Post # 5
If you were the one who suggested he do this (because you weren’t willing to pay for a pro) you don’t have much of a leg to stand on when complaining about not getting professional results, unfotunately. ESPECIALLY if it was your idea he take the photos, you should not provide him a list of what he did wrong. I am sure he is well aware that he is an inexperienced amateur, and by providing him that list, you’re not only stating the obvious, you’re also insulting him by implying he doesn’t have enough of an “eye” to see what he did wrong himself. Just because he wasn’t able to execute the shots does not mean he didn’t try!
I was put into a similar situation recently with a friend. I begged her to not make me do the photos, but she was so upset that she couldn’t get anyone else. I got some good ones, but I also have an entire SD card where I can go through and say “This one had the wrong part in focus. This one had the wrong shutter speed. This one, I should have asked her to move her hair out of her face. This one was taken slightly later than it should have been.” I can KNOW exactly what’s wrong with them with one glance. That’s the easy part, and unless he is completely clueless, your telling him these things won’t be anything but insulting. It’s the execution in the split-second moment you get to capture something that’s the hard part.
I am sure he knows he needs practice. Just tell him that you are really pleased with a number of them, and go on about your day. Anything else risks putting a strain on the friendship. I am sure he did the very best he could.
Post # 6
@mgkush: I agree it’s a good idea to see if wedding photography is something he’s actually interested in doing. I’m not engaged yet, but I have thought about asking a friend who is an artist and semi-professional photographer to do my future wedding. He’s done a lot of events in a photo journalism style that appeals to me, but I don’t know if he’d be a good wedding photographer even then. At least you did get SOME useable pictures! My godmother hired a professional for her wedding and he took off with payment and never gave her ANY pictures! This was in the 70s, so even the guest pictures are few and far between.
Post # 7
You didn’t pay him to do this for you, so you have no basis for critiquing him whatsoever. And you cannot say that you paying for his trip is equivalent of what you asked him to do. Who approached who in this scenario? If anything I think the lesson out of this is to take your experience and tell the story to other future brides. If you want to let a photographer practice learning weddings at your wedding, you need to not have expectations on what the results are going to be.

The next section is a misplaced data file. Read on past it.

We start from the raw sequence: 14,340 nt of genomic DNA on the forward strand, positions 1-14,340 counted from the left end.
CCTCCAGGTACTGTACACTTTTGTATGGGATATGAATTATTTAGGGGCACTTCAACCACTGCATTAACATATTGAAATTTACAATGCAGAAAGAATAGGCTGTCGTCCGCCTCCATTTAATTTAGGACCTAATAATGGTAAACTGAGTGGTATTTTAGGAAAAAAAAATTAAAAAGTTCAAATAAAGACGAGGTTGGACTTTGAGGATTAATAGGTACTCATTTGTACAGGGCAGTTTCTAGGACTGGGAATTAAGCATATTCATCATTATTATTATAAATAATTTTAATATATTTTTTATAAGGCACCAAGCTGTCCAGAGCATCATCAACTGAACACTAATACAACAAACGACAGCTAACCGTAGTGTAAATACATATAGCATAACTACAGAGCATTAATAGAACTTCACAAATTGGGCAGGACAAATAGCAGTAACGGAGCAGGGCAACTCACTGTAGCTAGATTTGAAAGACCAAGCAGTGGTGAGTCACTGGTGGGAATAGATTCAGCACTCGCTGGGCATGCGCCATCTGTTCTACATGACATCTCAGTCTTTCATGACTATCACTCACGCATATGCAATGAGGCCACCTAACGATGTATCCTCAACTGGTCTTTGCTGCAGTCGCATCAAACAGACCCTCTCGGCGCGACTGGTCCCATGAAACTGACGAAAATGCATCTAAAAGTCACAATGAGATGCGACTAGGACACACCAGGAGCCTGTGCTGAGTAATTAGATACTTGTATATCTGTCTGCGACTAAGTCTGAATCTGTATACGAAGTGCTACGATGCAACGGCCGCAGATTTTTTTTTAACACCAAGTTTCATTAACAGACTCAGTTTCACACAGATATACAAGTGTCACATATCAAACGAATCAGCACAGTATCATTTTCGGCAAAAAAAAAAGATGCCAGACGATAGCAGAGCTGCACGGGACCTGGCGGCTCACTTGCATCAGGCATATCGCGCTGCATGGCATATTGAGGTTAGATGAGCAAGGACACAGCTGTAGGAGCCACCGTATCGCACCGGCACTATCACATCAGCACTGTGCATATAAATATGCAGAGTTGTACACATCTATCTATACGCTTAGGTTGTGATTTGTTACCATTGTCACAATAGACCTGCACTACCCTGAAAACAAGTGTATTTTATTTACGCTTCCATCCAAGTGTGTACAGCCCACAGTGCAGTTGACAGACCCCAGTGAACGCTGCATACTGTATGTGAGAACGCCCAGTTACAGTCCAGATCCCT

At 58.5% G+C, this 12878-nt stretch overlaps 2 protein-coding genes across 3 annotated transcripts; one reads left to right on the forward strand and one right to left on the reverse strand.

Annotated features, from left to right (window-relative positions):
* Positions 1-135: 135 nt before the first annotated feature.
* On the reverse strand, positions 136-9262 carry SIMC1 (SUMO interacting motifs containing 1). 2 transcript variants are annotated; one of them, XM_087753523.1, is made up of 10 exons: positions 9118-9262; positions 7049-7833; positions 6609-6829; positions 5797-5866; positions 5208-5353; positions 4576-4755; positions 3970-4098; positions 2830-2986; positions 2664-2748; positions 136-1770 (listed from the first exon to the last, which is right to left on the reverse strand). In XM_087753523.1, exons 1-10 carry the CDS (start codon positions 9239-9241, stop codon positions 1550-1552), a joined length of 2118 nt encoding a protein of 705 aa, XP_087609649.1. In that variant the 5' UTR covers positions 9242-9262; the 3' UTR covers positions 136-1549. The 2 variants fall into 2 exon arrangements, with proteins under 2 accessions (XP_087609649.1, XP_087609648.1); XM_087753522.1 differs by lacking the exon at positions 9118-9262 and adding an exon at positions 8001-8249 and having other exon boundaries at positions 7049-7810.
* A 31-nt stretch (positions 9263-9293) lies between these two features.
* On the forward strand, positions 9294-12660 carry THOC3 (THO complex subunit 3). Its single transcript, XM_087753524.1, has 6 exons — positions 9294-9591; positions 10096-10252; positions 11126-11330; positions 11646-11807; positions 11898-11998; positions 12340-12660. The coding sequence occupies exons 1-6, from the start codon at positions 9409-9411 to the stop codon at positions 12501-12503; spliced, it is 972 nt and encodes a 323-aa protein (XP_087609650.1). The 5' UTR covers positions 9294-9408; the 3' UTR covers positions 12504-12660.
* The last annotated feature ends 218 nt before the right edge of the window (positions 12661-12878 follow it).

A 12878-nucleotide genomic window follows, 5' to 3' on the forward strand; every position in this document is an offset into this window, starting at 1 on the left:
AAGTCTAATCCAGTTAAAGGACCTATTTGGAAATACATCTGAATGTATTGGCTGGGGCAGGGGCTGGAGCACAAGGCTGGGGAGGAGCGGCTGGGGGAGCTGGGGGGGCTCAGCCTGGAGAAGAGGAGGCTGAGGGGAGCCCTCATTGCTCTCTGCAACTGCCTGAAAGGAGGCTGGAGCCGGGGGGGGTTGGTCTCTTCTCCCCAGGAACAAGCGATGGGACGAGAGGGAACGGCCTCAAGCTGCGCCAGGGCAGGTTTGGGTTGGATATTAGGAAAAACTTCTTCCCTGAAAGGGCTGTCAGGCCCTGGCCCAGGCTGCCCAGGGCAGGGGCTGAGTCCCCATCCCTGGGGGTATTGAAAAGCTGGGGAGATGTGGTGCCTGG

@MexiPino: After all of the stories you read in here, and after reading this one, you STILL are considering hiring an amateur to do your wedding? Also – a professional is not going to take off with anyone’s payment and not deliver images.
Post # 8
@continuumphotography: LOL The friend semi-professional, as in his main “job” is being an artist, but he shoots gala events several times a year. So he isn’t exactly an “amateur”. I’ve seen his work and love it, but, yeah, I am concerned about not getting the right shots. I definitely would pay him and he is not someone who would be invited otherwise. I think when you’re treating someone as basically a guest with a camera, you can’t really expect much.
Post # 9
You have to decide what is more important to you – salvaging the friendship or venting your frustrations. You probably can’t do both. It sounds like he did you a favor and you had some unrealistic expectations about someone you actually didn’t even hire for cheap – they worked for free at your wedding. I am sure this was a bummer for them too if he’s such a close friend of your husband’s, that he had to juggle enjoying/participating in his best friend’s wedding and being responsible for taking all the photos you wanted. You expected him to do hours and hours of research on top of driving and shooting for hours and hours for free? You get what you pay (or don’t pay) for.